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Health and Health-Related Resources in Newly Designated Federally Qualified Opportunity Zones

view of a city from above

January 30, 2020

New research, led by Jana A. Hirsch, PhD, assistant research professor at the Drexel Urban Health Collaborative, the Dornsife School of Public Health, benchmarks conditions in federally qualified opportunity zones (QOZ) and how they may impact health.

The federal government implemented QOZs through the Tax Cuts and Jobs Act in 2017. This new federal legislation, intended to incentivize investment in distressed communities, could have a dramatic effect on US neighborhoods and the health of residents who live within them. QOZs are intended to encourage private investment through tax breaks to spur economic development in distressed communities.

This legislation could greatly affect neighborhood resources and ultimately health. QOZ designation could impact economic conditions and change the neighborhood’s retail and physical environment. These changes could promote healthy behaviors, such as increased physical activity and enhance diet quality, to ultimately improve cardiovascular and other chronic health outcomes. However, QOZs could also have less beneficial or unequal effects through changes in population, shifts in social engagement among neighbors, gentrification, and displacement of vulnerable populations.

On average QOZs had fewer people, a younger population, and lower proportions of non-Hispanic White residents. QOZ tracts also had lower economic status and substantially lower density of physical activity resources. QOZs also had a higher density of walkable destinations for daily living, food stores, social destinations, and social services than tracts that were eligible for the program but were not designated. In addition, prevalence of all unhealthy behaviors, except binge drinking, was higher in QOZs. The paper also provides results by state and within an interactive app to facilitate evaluation of FQOZ by local stakeholders.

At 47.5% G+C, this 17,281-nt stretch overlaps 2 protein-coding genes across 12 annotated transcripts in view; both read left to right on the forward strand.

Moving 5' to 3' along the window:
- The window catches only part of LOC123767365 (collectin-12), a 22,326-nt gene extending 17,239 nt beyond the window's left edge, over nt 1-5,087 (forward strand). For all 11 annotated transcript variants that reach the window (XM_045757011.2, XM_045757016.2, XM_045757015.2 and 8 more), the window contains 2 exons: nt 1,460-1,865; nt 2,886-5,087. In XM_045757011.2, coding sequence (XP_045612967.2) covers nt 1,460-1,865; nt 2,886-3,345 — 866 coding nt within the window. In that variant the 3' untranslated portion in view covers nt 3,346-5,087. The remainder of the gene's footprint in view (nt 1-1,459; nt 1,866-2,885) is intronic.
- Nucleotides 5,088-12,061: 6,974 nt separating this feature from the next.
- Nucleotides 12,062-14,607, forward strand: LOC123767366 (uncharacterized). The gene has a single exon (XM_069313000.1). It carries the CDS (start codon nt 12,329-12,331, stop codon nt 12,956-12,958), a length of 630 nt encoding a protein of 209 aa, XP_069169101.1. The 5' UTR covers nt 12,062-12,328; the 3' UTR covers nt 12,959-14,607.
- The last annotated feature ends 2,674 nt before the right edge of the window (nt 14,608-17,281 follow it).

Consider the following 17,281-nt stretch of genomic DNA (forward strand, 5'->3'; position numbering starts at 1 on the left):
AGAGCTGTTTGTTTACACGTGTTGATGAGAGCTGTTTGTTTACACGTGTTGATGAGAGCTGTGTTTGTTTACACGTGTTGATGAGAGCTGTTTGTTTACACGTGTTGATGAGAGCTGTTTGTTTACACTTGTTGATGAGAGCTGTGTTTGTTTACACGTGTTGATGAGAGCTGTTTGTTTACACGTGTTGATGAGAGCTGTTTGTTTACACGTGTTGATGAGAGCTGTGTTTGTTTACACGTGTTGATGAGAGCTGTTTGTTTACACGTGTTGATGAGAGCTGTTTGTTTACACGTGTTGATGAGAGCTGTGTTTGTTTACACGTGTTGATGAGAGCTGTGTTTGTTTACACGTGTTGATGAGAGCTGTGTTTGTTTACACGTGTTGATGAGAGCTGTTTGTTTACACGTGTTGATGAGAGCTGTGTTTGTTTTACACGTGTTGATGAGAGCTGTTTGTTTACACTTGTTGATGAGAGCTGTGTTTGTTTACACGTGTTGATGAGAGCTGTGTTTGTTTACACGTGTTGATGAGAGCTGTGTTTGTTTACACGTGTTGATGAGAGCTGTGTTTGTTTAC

Evaluating the effects of QOZ on health is important because previous research linking place-based policies like QOZ to health is limited. QOZs will most benefit distressed communities if investors, local governments, and community organizations guide investment and shape how this policy is implemented. Public health can and should be part of that discussion.

There are a few key strategies public health could engage in to maximize health benefits in QOZ. Enacting policies that would increase affordable housing in these zones could have the potential to reduce displacement and its subsequent health impacts. Public health practitioners should also collaborate with local urban planning departments to implement zoning that could encourage health-promoting businesses in QOZs. Similarly, larger benefits may emerge by pairing public and private investments that impact health, including new or improved parks or pedestrian infrastructure. Public health may play a key role in ensuring that future evaluations assess impacts on health disparities. Finally, QOZ designation may offer public health an opportunity to engage locally and mobilize residents around neighborhoods’ impacts on health.

In collaboration with other experts aiming to understand the social, economic, or business outcomes of this federal legislation, public health has a key role to play; we must work to ensure that the health impacts of this place-based policy are not just tracked across time but also used to advance health equity across communities.  

This study was published in the American Journal of Public Health.